Digestive System

What is the digestive system?

Your Digestive System
They also produce normal droppings, which are not eaten. In the small intestines, the duodenum provides critical pH balancing to activate digestive enzymes. The liver can detoxify various metabolites ; synthesise proteins and produce biochemicals needed for digestion. Small bowel Bariatric surgery Duodenal switch Jejunoileal bypass Bowel resection Ileostomy Intestine transplantation Jejunostomy Partial ileal bypass surgery Strictureplasty. Food fat is dispersed by the action of bile into smaller units called micelles. Stomodeum Buccopharyngeal membrane Rathke's pouch Tracheoesophageal septum Pancreatic bud Hepatic diverticulum. Anatomy of the gastrointestinal tract , excluding the mouth.

Information

Function of the Digestive System

Some common problems include cancer , irritable bowel syndrome , and lactose intolerance. Tests for digestive problems can include colonoscopy , upper GI endoscopy , capsule endoscopy, endoscopic retrograde cholangiopancreatography ERCP , and endoscopic ultrasound. Many surgical procedures are performed on the digestive tract. These include procedures done using endoscopy, laparoscopy, and open surgery.

Organ transplants can be performed on the liver, pancreas, and small intestine. Many health care providers can help diagnose and treat digestive problems. A gastroenterologist is a physician specialist who has received extra training in the diagnosis and treatment of the digestive disorders. Other providers involved in the treatment of digestive diseases include:. The appendix is a finger-shaped pouch attached to the cecum.

The cecum is the first part of the large intestine. The colon is next. The rectum is the end of the large intestine. Bacteria in your GI tract, also called gut flora or microbiome, help with digestion. Parts of your nervous and circulatory systems also help.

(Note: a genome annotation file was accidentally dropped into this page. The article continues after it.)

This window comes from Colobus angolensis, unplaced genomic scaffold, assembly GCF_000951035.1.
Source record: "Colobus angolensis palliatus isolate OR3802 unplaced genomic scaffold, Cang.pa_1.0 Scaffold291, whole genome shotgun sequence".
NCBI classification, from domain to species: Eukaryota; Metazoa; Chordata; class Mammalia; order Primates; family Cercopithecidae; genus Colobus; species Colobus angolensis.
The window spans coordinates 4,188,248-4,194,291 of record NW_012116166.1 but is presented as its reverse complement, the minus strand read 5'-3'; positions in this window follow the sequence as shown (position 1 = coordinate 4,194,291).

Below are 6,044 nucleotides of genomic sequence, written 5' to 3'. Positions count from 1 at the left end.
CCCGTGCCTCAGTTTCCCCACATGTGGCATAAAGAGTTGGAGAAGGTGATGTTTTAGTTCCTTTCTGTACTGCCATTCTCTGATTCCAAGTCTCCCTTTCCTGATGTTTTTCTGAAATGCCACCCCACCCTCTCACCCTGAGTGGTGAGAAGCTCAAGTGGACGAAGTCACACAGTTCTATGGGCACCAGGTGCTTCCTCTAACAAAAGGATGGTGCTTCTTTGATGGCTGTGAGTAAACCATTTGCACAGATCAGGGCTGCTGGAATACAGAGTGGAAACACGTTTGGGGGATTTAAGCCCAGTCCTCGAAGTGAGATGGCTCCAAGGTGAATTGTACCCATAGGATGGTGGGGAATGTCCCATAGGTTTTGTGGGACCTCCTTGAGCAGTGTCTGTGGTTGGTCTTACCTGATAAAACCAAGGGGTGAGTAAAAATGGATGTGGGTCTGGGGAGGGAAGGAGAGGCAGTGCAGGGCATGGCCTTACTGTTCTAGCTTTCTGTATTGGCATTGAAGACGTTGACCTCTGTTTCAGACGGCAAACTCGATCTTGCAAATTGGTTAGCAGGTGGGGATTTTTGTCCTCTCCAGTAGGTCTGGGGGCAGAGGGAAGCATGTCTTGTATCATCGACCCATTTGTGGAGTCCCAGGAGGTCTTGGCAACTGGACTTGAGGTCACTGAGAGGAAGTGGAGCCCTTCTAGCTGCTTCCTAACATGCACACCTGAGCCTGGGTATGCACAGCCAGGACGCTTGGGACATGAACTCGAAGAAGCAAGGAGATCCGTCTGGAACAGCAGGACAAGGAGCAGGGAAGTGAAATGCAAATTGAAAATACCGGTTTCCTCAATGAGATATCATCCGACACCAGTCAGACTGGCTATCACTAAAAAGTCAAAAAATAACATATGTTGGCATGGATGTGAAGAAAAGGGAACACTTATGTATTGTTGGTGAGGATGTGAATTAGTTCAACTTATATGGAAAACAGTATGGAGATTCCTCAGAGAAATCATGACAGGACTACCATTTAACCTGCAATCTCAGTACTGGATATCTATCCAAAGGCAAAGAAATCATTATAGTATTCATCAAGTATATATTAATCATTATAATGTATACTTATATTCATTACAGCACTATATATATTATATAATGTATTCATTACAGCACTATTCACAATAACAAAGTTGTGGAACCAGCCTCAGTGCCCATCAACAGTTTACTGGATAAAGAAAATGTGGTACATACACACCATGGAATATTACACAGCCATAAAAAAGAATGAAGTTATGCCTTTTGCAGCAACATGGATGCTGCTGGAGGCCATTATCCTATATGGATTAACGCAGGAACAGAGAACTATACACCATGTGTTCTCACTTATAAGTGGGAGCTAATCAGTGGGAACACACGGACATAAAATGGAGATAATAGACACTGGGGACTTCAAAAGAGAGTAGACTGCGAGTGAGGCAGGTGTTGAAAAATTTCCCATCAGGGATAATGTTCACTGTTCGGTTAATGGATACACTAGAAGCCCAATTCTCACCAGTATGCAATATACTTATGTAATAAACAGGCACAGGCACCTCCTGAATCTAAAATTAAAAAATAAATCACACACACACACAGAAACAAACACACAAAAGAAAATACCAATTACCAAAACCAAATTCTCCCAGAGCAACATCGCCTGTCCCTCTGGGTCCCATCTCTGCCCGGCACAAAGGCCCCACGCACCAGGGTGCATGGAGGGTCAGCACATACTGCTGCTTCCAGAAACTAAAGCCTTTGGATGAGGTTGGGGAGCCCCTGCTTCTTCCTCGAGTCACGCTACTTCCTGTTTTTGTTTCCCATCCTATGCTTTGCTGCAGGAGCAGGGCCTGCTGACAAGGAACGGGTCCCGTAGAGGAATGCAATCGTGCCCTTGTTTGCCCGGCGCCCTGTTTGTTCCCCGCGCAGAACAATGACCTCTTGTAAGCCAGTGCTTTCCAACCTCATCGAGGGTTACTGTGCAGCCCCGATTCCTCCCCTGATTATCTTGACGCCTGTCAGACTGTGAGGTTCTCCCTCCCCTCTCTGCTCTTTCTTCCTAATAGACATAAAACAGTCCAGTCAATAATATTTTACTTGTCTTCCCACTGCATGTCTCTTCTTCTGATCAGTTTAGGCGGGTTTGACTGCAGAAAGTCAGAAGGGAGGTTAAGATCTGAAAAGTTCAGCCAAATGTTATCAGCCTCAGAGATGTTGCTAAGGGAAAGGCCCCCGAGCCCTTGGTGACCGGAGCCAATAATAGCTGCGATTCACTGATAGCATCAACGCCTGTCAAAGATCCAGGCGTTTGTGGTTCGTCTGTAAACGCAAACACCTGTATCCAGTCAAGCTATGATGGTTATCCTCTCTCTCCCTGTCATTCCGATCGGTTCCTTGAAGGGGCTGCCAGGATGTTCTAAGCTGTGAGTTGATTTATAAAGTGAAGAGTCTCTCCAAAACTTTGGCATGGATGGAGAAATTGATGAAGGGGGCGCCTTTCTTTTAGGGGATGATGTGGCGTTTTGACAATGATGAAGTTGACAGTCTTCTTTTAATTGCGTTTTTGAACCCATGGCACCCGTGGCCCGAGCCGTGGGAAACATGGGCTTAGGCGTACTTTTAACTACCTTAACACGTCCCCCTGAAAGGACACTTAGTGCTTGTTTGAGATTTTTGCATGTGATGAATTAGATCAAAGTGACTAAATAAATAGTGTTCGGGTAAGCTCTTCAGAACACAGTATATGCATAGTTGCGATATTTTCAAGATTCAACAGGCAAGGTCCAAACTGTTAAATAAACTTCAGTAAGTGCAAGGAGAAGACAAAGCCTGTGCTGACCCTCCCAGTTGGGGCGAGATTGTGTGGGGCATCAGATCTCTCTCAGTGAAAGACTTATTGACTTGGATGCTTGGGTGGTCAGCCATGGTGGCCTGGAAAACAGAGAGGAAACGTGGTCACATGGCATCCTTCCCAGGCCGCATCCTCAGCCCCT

Working together, nerves, hormones , bacteria, blood, and the organs of your digestive system digest the foods and liquids you eat or drink each day.

Digestion is important because your body needs nutrients from food and drink to work properly and stay healthy. Proteins , fats , carbohydrates , vitamins , minerals , and water are nutrients.

Your digestive system breaks nutrients into parts small enough for your body to absorb and use for energy, growth, and cell repair. MyPlate offers ideas and tips to help you meet your individual health needs. Each part of your digestive system helps to move food and liquid through your GI tract, break food and liquid into smaller parts, or both. Once foods are broken into small enough parts, your body can absorb and move the nutrients to where they are needed.

Your large intestine absorbs water, and the waste products of digestion become stool. Nerves and hormones help control the digestive process.

Food moves through your GI tract by a process called peristalsis. The large, hollow organs of your GI tract contain a layer of muscle that enables their walls to move. The movement pushes food and liquid through your GI tract and mixes the contents within each organ.